Severe shock is a life-threatening condition with very high short-term mortality. Whether the long-term outcomes among survivors of severe shock are similar to long-term outcomes of other critical illness survivors is unknown. We therefore sought to assess long-term survival and functional outcomes among 90-day survivors of severe shock and determine whether clinical predictors were associated with outcomes. Seventy-six patients who were alive 90 days after severe shock (received ≥1 μg/kg per minute of norepinephrine equivalent) were eligible for the study. We measured 3-year survival and long-term functional outcomes using the Medical Outcomes Study 36-Item Short-Form Health Survey, the EuroQOL 5-D-3L, the Hospital Anxiety and Depression Scale, the Impact of Event Scale-Revised, and an employment instrument. We also assessed the relationship between in-hospital predictors and long-term outcomes. The mean long-term survival was 5.1 years; 82% (62 of 76) of patients survived, of whom 49 were eligible for follow-up. Patients who died were older than patients who survived. Thirty-six patients completed a telephone interview a mean of 5 years after hospital admission. The patients' Physical Functioning scores were below U.S. population norms (P < 0.001), whereas mental health scores were similar to population norms. Nineteen percent of the patients had symptoms of depression, 39% had symptoms of anxiety, and 8% had symptoms of posttraumatic stress disorder. Thirty-six percent were disabled, and 17% were working full-time. Early survivors of severe shock had a high 3-year survival rate. Patients' long-term physical and psychological outcomes were similar to those reported for cohorts of less severely ill intensive care unit survivors. Anxiety and depression were relatively common, but only a few patients had symptoms of posttraumatic stress disorder. This study supports the observation that acute illness severity does not determine long-term outcomes. Even extremely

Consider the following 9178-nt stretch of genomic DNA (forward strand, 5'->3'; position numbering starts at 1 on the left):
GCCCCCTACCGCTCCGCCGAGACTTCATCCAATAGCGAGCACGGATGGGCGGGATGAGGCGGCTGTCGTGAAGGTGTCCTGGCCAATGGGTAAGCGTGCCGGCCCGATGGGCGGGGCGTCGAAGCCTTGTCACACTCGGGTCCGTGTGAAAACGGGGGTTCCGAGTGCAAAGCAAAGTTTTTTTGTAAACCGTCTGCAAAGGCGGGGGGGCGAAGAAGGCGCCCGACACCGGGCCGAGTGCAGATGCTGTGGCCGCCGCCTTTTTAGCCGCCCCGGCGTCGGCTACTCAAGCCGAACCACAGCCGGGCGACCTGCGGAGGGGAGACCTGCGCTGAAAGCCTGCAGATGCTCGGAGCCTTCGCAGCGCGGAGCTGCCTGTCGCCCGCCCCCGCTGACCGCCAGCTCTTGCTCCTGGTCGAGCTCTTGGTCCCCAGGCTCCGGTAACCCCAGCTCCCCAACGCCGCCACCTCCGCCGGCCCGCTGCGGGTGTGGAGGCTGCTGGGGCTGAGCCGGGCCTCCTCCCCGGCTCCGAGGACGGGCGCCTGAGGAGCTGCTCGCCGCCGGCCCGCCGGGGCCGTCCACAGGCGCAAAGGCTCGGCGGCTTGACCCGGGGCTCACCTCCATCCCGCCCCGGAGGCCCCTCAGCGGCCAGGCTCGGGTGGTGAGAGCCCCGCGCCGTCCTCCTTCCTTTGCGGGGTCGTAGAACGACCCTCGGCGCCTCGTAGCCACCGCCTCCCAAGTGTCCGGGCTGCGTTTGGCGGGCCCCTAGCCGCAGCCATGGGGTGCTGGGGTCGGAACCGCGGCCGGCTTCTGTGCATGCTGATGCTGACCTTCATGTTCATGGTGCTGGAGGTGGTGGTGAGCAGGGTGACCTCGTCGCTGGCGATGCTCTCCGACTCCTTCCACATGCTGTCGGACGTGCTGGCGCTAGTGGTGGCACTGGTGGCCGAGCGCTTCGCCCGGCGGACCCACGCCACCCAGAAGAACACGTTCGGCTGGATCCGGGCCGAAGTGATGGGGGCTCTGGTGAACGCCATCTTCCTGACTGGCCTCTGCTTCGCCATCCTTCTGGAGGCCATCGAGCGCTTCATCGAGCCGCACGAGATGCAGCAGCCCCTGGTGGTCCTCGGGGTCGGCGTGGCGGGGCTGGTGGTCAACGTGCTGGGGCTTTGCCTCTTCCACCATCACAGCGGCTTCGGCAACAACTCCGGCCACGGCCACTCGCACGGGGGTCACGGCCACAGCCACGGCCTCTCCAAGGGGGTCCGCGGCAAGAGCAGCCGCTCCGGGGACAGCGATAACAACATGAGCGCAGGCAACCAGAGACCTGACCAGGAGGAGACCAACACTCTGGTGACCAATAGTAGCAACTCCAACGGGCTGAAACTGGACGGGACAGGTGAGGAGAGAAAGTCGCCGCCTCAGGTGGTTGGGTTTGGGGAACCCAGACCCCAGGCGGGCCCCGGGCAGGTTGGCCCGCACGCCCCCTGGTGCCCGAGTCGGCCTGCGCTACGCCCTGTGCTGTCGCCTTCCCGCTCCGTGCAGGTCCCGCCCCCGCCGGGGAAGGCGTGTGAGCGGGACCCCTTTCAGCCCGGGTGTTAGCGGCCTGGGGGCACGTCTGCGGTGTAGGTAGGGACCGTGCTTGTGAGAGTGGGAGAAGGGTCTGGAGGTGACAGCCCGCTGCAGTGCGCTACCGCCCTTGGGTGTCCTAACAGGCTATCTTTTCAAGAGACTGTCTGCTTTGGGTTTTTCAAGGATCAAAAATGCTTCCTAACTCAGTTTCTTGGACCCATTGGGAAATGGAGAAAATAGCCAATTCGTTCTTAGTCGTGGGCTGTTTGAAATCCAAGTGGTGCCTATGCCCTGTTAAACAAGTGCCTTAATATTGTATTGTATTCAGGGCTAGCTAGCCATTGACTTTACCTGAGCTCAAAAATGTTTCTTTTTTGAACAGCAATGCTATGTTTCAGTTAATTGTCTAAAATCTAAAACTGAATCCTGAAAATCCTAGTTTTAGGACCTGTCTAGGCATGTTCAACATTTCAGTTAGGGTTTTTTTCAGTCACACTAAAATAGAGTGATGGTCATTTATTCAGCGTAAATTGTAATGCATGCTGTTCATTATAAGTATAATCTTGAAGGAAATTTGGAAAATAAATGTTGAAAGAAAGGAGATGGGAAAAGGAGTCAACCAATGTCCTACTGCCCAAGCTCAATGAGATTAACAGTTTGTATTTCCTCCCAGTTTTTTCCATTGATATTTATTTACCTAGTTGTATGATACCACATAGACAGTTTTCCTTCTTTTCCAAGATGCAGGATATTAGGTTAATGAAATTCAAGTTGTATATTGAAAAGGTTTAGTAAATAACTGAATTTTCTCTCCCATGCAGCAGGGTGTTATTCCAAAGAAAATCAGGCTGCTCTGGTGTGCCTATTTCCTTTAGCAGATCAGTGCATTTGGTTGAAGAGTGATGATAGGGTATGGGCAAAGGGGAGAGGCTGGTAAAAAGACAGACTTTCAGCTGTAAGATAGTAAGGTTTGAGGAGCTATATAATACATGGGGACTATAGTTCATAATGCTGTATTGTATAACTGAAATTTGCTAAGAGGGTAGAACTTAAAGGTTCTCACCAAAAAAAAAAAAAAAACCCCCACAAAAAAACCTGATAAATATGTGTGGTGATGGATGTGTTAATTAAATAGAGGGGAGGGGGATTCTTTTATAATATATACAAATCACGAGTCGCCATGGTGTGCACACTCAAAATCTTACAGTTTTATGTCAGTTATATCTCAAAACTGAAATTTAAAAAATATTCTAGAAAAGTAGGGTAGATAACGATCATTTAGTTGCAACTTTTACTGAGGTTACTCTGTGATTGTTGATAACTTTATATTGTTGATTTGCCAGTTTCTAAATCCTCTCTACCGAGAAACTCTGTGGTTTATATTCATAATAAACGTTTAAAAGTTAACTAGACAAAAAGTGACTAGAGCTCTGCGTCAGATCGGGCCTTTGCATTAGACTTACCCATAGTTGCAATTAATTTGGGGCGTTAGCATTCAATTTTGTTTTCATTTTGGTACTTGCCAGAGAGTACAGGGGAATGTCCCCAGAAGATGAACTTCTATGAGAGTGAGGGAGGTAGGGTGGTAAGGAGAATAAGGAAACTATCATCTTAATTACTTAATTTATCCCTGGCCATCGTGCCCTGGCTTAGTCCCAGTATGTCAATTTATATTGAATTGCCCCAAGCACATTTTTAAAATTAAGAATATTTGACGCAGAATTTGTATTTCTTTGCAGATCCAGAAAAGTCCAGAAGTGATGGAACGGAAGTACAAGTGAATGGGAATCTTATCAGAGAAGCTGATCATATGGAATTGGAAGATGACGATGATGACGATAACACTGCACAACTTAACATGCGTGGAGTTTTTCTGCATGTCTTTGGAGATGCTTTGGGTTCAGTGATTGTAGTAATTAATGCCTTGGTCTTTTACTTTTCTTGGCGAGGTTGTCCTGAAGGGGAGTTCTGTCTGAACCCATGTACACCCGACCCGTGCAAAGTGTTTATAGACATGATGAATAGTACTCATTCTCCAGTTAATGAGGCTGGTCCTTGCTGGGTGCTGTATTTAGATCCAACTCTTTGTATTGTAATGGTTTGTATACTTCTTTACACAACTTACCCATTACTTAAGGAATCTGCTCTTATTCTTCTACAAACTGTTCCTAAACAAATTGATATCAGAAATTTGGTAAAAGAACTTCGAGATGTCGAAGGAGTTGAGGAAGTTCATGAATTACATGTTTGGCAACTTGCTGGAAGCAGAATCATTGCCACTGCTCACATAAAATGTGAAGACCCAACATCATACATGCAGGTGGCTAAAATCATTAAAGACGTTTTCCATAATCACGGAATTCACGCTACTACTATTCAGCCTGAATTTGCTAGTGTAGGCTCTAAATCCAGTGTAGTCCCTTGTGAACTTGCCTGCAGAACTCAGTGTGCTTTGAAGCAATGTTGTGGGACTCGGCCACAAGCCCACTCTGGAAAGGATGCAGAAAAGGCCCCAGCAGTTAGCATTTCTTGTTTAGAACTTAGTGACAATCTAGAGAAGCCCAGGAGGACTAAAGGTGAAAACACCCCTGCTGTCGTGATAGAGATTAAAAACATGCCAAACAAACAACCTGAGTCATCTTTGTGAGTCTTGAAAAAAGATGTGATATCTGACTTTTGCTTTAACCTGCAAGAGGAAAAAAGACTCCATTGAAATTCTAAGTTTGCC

11. Long term charge retention dynamics of SONOS cells

    NASA Astrophysics Data System (ADS)

    Arreghini, A.; Akil, N.; Driussi, F.; Esseni, D.; Selmi, L.; van Duuren, M. J.

    2008-09-01

    We present a model for charge retention dynamics in SONOS non volatile memory cells which accounts for the space and energy distributions of the trapped charge in the silicon nitride, self consistently with the potential. Long term retention measurements (beyond 106 s) versus temperature allowed us to decouple two charge loss mechanisms, to calibrate the model parameters and then to reproduce a large set of measurements on devices featuring different gate stacks, initial threshold voltages (including negative ones) and operation temperatures. A detailed analysis has been also carried out to compare the retention dynamics of cells featuring thin or thick tunnel oxide barriers.

  12. LONG-TERM EARTHQUAKE PREPAREDNESS IN CHARLESTON, SOUTH CAROLINA.

    USGS Publications Warehouse

    Gori, P.L.; Greene, M.R.

    1986-01-01

    The Charleston, South Carolina, area offers a unique opportunity to conduct studies that give insight into the implementation of policy for long-term earthquake preparedness at the local level. Research by Greene and Gori documented the low state of preparedness in 1981. Recent studies show that earthquake preparedness activities are now occurring in Charleston. Since 1981, increased national attention has been used by local citizens in Charleston to overcome political, informational, social, organizational, and economic barriers which tend to retard the adoption and implementation of earthquake mitigation policies.